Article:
Senior figures at the accounting watchdog hit out at the tribunal this week,
implying that the costs decision would see it restricting its activities.
The move is raising fears that high-profile investigations into MG Rover and
iSoft may never be brought and heard as a result.
AIDB executive counsel Cameron
Scott told Accountancy Age this week that aspects of the body’s rules
on costs were up for review. ‘We are considering revisiting the rules of the
scheme. If there are going to be any changes, we would have to go to the
professional bodies to discuss these with them because the changes would affect
their members. And we would also consult quite widely before any changes can be
Currently, if costs are awarded to the AIDB, they go back to the institutes
that paid for the investigation, whereas the body must itself pay costs if they
are awarded against it, which could be adjusted.
Immunity from costs rulings against it would also prevent the current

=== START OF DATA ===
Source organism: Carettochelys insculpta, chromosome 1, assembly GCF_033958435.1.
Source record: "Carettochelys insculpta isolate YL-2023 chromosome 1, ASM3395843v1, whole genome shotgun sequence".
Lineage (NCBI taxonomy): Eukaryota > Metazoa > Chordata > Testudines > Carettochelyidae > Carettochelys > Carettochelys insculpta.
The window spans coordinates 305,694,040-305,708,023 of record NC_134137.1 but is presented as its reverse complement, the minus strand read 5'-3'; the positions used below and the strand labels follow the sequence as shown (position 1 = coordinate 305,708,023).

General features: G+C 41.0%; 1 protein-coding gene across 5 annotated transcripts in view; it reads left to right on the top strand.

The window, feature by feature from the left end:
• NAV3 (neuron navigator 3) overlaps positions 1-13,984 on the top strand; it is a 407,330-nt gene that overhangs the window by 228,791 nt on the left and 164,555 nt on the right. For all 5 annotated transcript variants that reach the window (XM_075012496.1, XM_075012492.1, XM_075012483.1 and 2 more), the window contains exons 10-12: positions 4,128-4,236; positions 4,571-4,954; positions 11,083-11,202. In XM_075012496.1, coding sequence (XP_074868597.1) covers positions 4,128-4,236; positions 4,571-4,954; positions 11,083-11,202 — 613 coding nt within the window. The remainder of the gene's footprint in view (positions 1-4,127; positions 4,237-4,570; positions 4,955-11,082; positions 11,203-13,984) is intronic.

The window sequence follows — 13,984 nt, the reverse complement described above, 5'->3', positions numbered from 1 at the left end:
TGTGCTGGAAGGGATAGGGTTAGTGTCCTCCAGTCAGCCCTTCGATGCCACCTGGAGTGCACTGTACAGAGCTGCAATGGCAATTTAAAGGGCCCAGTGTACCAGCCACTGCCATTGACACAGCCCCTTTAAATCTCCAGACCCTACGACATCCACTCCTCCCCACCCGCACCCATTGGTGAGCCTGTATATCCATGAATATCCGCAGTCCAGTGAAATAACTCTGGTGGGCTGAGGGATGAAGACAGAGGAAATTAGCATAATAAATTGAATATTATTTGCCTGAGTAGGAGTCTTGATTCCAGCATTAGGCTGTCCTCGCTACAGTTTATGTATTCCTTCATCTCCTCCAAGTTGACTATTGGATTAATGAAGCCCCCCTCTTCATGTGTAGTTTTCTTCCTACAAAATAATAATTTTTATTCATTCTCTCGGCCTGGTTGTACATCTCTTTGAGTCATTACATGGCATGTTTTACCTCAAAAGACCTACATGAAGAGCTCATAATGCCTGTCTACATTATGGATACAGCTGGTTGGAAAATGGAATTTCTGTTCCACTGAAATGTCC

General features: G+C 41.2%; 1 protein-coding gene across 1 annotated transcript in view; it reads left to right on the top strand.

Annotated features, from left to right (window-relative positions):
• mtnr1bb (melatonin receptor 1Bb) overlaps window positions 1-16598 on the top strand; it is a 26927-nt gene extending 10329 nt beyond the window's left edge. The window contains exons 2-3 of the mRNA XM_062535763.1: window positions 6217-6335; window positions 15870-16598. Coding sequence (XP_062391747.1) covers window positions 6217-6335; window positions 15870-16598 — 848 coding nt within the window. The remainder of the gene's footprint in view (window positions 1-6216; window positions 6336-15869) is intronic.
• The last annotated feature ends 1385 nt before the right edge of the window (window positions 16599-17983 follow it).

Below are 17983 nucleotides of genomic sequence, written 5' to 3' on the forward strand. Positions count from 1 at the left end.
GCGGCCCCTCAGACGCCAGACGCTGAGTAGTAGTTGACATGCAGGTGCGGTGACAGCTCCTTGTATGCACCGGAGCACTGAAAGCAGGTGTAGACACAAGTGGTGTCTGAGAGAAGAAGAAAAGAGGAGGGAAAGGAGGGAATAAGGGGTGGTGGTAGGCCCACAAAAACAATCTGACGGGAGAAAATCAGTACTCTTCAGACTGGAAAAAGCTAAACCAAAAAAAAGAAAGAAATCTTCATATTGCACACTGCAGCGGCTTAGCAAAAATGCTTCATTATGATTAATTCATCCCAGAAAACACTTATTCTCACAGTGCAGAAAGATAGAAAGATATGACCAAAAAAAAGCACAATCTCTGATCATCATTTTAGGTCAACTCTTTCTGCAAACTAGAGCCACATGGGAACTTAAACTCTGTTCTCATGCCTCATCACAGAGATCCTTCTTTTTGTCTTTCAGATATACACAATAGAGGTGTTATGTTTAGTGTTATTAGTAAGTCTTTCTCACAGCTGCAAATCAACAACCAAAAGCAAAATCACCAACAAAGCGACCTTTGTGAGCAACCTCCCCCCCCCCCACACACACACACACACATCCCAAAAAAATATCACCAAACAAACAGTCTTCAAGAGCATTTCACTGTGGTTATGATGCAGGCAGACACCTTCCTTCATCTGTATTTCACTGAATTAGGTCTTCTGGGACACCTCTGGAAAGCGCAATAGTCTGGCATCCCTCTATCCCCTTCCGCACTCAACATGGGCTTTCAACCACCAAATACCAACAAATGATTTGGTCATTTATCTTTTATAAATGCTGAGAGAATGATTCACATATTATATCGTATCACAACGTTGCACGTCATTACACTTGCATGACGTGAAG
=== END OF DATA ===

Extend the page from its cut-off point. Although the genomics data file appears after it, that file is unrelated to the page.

situation. Many other regulators are immune from negligence claims in a similar
The FRC has still not ruled out a judicial review of the costs decision,
which would escalate the row with PwC. The firm was on the warpath in its
attempts to recover its costs, and is unlikely to take kindly to attempts to
drag out the matter.
The AIDB’s investigations into MG Rover started in August 2005, and are
likely to prove an expensive investigation. FRC figures estimate that, at worst,
costs orders against it could hit £5m for major probes. It has a budget of about
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The International Integrated Reporting Council (IIRC) and the CIPFA have launched an introductory guide for leaders on integrated thinking and reporting
Accountancy Age is delighted to reveal the shortlists for the 2016 British Accountancy Awards